Promoting Readiness of Minors in Supplemental Security Income (PROMISE): Youth and Family Outcomes Five Years After Enrollment (Executive Summary)
Social Security Administration
- PROMISE improved only a few of the primary youth outcomes and the impacts varied by program.
- Some programs increased youth employment and income. Two programs increased youth’s employment rate five years after enrollment and three programs increased youth’s income during the five years after enrollment. No program reduced the amount of SSA payments youth received during the five-year evaluation period.
- With a few exceptions, the programs did not affect parents’ employment rates, earnings, SSA payments, income, or Medicaid and Medicare expenditures.
- We found variation in programs’ impacts according to youth or family characteristics. MD PROMISE and NYS PROMISE had an impact on labor market outcomes for youth with intellectual and developmental disabilities but not for youth with other impairments. We also found evidence that some programs improved labor market outcomes in families in which a parent was receiving SSA payments at the time of random assignment.
- Over the five-year evaluation period, none of the programs generated positive net benefits across all stakeholder groups. The net benefits per treatment group family ranged from -$16,269 in WI PROMISE to -$37,882 in Arkansas PROMISE.
This is the executive summary of the report that presents estimates of the five-year impacts of the PROMISE programs on youth and parent outcomes. PROMISE—Promoting Readiness of Minors in Supplemental Security Income (SSI)—was a joint initiative of the U.S. Department of Education, the Social Security Administration (SSA), the U.S. Department of Health and Human Services, and the U.S. Department of Labor to promote positive change in the lives of youth with disabilities who received SSI and their families. Six state agencies across 11 states implemented model demonstration projects in which they enrolled youth ages 14 through 16 who were receiving SSI. The programs intended to (1) offer educational, vocational, and other services to youth; and (2) make better use of existing resources by improving service coordination between state and local agencies.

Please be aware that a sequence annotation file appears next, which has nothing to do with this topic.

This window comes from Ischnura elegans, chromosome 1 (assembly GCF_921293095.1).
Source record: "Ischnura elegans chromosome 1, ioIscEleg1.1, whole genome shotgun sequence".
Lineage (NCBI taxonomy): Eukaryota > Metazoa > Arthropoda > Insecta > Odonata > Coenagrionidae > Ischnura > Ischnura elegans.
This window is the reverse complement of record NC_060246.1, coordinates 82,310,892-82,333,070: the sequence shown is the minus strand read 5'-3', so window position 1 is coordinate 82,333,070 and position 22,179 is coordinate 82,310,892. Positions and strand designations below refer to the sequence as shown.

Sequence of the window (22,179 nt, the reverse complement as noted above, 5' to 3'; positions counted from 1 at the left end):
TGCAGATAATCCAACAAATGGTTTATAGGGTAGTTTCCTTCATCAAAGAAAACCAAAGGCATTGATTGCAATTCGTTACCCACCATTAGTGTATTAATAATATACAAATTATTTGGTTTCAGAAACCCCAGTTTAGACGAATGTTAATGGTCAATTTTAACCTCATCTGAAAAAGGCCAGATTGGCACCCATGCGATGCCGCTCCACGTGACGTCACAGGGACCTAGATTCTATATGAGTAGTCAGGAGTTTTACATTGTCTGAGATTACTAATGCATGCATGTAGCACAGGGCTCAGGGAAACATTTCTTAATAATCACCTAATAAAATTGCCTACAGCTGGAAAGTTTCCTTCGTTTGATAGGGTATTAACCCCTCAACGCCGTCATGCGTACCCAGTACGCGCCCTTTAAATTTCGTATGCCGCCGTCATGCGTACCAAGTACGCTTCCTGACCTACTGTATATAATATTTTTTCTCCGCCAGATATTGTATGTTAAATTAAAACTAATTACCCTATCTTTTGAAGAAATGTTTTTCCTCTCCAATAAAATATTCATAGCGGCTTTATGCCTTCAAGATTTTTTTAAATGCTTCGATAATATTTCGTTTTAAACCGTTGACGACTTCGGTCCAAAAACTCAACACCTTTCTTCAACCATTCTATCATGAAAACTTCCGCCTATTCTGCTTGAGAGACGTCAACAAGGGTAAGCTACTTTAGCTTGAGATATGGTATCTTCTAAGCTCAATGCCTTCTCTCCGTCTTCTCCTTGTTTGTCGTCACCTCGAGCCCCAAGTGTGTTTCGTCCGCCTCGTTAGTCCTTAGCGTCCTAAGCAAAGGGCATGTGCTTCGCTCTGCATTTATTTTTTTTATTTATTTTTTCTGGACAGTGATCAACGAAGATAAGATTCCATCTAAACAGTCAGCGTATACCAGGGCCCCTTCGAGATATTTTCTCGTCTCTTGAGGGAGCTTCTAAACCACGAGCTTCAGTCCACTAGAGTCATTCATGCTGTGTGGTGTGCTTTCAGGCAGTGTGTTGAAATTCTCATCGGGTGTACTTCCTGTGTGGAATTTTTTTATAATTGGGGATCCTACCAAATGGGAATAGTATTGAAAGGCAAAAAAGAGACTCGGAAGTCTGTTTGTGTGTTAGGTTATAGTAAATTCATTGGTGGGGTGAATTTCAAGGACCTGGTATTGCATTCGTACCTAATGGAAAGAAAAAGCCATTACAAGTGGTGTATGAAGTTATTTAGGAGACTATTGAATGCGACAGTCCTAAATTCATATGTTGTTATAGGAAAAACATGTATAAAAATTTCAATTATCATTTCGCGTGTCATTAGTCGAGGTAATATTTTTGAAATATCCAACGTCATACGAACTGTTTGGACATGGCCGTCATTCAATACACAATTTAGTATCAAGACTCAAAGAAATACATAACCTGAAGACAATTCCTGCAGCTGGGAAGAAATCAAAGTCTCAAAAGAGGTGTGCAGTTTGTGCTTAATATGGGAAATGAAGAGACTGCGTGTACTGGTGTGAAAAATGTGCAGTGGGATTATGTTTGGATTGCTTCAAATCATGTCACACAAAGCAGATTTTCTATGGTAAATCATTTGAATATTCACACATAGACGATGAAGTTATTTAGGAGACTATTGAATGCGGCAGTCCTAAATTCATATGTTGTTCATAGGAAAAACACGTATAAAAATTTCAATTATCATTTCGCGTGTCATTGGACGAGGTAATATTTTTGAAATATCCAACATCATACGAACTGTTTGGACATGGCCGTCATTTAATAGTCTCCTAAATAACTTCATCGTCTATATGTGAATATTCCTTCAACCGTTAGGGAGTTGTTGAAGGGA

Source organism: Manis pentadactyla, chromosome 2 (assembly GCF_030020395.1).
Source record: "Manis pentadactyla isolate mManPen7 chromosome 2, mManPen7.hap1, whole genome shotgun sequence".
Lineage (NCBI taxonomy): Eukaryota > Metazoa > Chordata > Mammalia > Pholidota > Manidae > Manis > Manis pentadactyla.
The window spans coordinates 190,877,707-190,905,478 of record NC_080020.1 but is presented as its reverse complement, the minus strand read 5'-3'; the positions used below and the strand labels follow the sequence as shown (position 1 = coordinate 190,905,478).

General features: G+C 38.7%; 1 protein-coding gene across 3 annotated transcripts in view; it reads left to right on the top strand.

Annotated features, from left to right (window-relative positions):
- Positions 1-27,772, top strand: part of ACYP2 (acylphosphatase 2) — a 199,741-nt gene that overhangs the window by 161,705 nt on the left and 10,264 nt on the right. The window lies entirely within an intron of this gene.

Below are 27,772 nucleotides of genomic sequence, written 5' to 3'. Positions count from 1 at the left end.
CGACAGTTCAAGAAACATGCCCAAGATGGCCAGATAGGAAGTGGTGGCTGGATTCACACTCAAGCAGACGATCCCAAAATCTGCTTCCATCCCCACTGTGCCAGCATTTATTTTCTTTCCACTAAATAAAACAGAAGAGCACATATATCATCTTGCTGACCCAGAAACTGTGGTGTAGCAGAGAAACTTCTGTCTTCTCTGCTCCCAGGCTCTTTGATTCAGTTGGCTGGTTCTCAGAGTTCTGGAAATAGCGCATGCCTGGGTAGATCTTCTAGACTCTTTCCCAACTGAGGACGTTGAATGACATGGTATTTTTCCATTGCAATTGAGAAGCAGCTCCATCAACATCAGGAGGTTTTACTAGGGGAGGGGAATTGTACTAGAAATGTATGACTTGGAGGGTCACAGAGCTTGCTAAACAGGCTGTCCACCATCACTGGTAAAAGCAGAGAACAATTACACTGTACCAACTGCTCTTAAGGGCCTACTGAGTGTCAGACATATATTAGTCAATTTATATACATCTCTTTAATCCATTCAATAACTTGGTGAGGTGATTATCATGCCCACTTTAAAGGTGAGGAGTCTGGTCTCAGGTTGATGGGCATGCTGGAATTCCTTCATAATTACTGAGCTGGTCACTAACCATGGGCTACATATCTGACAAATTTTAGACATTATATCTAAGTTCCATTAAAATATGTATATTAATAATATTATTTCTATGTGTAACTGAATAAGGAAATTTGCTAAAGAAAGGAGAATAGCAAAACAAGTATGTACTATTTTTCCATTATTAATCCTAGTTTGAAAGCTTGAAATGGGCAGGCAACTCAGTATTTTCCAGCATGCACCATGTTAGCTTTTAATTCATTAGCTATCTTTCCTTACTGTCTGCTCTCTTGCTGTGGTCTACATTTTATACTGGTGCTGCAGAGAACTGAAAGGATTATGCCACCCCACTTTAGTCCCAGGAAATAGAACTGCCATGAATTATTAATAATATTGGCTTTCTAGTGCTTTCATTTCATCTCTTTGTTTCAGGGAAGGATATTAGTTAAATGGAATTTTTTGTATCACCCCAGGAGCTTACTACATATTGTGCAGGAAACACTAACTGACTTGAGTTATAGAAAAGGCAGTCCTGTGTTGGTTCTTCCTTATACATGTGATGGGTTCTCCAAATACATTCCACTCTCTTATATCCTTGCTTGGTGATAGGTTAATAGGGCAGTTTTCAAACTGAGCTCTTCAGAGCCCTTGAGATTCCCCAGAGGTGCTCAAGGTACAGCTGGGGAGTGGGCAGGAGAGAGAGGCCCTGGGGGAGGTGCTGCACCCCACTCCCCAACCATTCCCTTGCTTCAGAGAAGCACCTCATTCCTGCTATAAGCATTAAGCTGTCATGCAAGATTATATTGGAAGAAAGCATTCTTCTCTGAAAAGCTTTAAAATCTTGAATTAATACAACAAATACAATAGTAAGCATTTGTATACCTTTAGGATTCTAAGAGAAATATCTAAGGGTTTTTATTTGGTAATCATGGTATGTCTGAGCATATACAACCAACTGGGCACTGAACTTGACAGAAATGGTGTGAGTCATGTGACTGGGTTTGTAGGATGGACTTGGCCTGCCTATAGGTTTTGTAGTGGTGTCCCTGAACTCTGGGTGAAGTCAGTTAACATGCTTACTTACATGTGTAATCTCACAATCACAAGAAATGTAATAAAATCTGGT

The outcomes cover domains that the programs were designed to affect: education, employment, self-determination, expectations about the youth’s future, health insurance coverage and expenditures, income, and participation in SSA and other public assistance programs. We estimate five-year impacts of the PROMISE programs on outcomes covering domains that the programs were designed to affect: education, employment, self-determination, expectations about the youth’s future, health insurance coverage and expenditures, income, and participation in SSA and other public assistance programs. We also present findings from analyses of the benefits and costs of the PROMISE programs and summarize findings from the PROMISE process and 18-month impact analyses we conducted previously.